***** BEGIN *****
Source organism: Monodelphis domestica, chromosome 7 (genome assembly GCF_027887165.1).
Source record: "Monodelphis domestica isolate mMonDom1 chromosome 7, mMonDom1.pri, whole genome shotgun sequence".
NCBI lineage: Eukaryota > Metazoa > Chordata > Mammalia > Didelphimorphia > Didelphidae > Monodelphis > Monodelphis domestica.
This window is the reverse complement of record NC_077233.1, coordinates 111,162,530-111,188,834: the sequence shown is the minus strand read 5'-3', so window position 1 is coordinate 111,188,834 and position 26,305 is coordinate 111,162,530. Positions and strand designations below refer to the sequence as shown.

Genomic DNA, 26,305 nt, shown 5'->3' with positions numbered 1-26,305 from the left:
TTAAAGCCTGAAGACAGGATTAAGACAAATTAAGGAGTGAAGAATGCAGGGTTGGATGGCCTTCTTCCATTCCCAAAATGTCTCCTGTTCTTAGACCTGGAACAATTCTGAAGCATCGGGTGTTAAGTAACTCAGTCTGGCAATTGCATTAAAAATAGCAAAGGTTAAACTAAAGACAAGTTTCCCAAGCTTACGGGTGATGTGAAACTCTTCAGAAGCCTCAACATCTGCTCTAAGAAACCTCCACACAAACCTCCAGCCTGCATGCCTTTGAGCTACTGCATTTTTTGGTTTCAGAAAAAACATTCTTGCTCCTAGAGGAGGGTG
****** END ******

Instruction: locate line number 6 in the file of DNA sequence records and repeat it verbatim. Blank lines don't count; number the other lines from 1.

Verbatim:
TTAAAGCCTGAAGACAGGATTAAGACAAATTAAGGAGTGAAGAATGCAGGGTTGGATGGCCTTCTTCCATTCCCAAAATGTCTCCTGTTCTTAGACCTGGAACAATTCTGAAGCATCGGGTGTTAAGTAACTCAGTCTGGCAATTGCATTAAAAATAGCAAAGGTTAAACTAAAGACAAGTTTCCCAAGCTTACGGGTGATGTGAAACTCTTCAGAAGCCTCAACATCTGCTCTAAGAAACCTCCACACAAACCTCCAGCCTGCATGCCTTTGAGCTACTGCATTTTTTGGTTTCAGAAAAAACATTCTTGCTCCTAGAGGAGGGTG